SCHOOL EXERCISE BOOKS
A COMPLEX SOURCE FOR A HISTORY OF THE APPROACH TO SCHOOLING AND EDUCATION IN THE 19th AND 20th CENTURIES
(Macerata, 26-29 September 2007)
CALL FOR PAPERS
The Scientific Committee of the International Symposium on «School Exercise Books, a Complex Source for a History of the Approach to Schooling and Education in the 19th and 20th Centuries» (Macerata, 26-29 September 2007) is calling on researchers and scholars in this field to submit papers; instructions for authors may be found below.
The symposium, which is open to scholars from throughout the world, is explicitly designed to allow as broad and in-depth a comparison as possible between different researchers’ experience. Its aim is to trigger an international debate on the school exercise book and its uses, in relation to a history of schooling seen as a history of the ethos and practice of education, embracing the history of teaching, literacy and writing, while at the same time addressing the issue from the standpoint of a history of dominant ideologies and of the perceptions of the players involved in school life (pedagogues, teachers and pupils).
The exercise book (quaderno, schulheft, cahier, cuaderno, caderno, tetrad’) is an extremely complex source offering a variety of levels of interpretation, lying as it does on the borderline between several different disciplines: the history of pedagogy and teaching, the history of illustration and publishing, the social history of childhood, linguistics and cultural anthropology. Thus papers for submission may hail from a broad variety of disciplines as long as they focus on the exercise book and children’s writing; in other words, these two factors need to be the primary sources around which the rest of the paper is built.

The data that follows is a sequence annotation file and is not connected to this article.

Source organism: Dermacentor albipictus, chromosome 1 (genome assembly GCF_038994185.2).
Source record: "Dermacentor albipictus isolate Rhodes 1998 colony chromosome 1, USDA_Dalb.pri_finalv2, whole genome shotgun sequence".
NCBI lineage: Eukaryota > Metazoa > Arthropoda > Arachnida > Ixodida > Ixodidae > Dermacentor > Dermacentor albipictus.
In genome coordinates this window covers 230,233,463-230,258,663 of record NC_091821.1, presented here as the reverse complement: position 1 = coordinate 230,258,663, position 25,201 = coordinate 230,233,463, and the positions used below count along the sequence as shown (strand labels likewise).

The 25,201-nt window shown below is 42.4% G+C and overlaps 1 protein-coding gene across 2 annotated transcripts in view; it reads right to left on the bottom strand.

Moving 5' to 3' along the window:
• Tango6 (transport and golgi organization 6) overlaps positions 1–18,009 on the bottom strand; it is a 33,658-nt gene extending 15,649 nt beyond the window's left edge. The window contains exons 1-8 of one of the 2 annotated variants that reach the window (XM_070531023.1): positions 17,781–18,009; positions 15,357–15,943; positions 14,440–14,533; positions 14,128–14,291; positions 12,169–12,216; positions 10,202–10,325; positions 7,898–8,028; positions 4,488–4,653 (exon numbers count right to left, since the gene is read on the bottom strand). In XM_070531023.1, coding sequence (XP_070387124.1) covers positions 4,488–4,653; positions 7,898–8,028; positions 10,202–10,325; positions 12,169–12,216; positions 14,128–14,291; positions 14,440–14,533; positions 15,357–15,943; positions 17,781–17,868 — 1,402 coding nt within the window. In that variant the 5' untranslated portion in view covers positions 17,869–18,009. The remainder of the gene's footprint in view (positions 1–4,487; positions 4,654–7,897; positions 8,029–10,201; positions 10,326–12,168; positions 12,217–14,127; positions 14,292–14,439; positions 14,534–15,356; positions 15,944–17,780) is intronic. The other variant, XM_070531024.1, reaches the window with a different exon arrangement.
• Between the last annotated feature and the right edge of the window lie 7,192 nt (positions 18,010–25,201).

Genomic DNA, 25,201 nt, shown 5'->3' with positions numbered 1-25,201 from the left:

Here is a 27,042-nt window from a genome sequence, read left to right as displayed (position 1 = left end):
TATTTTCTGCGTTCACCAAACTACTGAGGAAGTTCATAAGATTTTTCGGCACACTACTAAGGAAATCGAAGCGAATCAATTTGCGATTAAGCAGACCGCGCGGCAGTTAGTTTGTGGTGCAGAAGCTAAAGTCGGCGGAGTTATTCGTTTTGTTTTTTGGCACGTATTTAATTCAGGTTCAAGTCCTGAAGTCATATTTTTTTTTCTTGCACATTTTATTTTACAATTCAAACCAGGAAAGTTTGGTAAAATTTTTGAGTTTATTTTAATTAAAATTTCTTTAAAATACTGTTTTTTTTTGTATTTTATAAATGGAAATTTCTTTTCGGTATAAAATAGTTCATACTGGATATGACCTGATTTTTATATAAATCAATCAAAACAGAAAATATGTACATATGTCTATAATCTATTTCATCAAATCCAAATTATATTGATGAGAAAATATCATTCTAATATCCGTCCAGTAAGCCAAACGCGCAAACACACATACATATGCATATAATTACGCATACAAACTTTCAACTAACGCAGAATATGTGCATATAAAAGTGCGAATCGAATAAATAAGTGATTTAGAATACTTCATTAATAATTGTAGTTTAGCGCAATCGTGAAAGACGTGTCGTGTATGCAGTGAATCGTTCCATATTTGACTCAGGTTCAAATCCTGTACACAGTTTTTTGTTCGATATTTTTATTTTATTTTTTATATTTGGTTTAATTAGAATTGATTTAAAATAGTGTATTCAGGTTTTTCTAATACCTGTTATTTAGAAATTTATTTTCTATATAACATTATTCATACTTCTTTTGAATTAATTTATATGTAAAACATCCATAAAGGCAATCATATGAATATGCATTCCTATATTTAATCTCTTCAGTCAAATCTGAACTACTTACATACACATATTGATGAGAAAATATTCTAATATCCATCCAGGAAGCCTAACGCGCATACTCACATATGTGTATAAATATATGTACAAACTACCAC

The Scientific Committee is particularly eager to encourage young research students in this field to submit their work and to apply for a grant to cover expenses incurred in attending the symposium.
Università degli Studi di Macerata
Istituto Nazionale di Documentazione per la Innovazione e la Ricerca Educativa di Firenze
Prof. Roberto Sani, chairman (Università degli Studi di Macerata)
Prof. Onorato Grassi (Istituto Nazionale di Documentazione per la Innovazione e la Ricerca Educativa di Firenze)
Dott. Giovanni Biondi (Istituto Nazionale di Documentazione per la Innovazione e la Ricerca Educativa di Firenze)
Prof. Giorgio Chiosso (Università degli Studi di Torino)
Prof. Pino Boero (Università degli Studi di Genova)
Prof.ssa Carmela Covato (Università degli Studi di Roma III)
Prof.ssa Simonetta Polenghi (Università Cattolica del Sacro Cuore di Milano)
Prof. Alberto Barausse (Università degli Studi del Molise)
Dott. Davide Montino (Università degli Studi di Genova)
Prof. Francesco Sicilia (former Head of Department with the Ministry for Cultural Assets and Activities)
Prof. Aurelio Rigoli (Centro Internazionale di Etnostoria di Palermo)
Prof. ssa Annamaria Amitrano (Centro Internazionale di Etnostoria di Palermo)
Dott. Juri Meda (Istituto Nazionale di Documentazione per la Innovazione e la Ricerca Educativa di Firenze)
Prof. Antonio Castillo Gómez (Universidad de Alcalá de Henares – Spain)
Prof. Antonio Viñao Frago (Universidad de Murcia – Spain)
Prof. Charles Magnin (Université de Genève – Switzerland)
Prof. Luis Vidigal (Escola Superior de Educação de Santarém – Portugal)
Prof. Alain Choppin (Institut National de Recherche Pédagogique de Paris – France)
Prof. Mariella Colin (Université de Caen – France)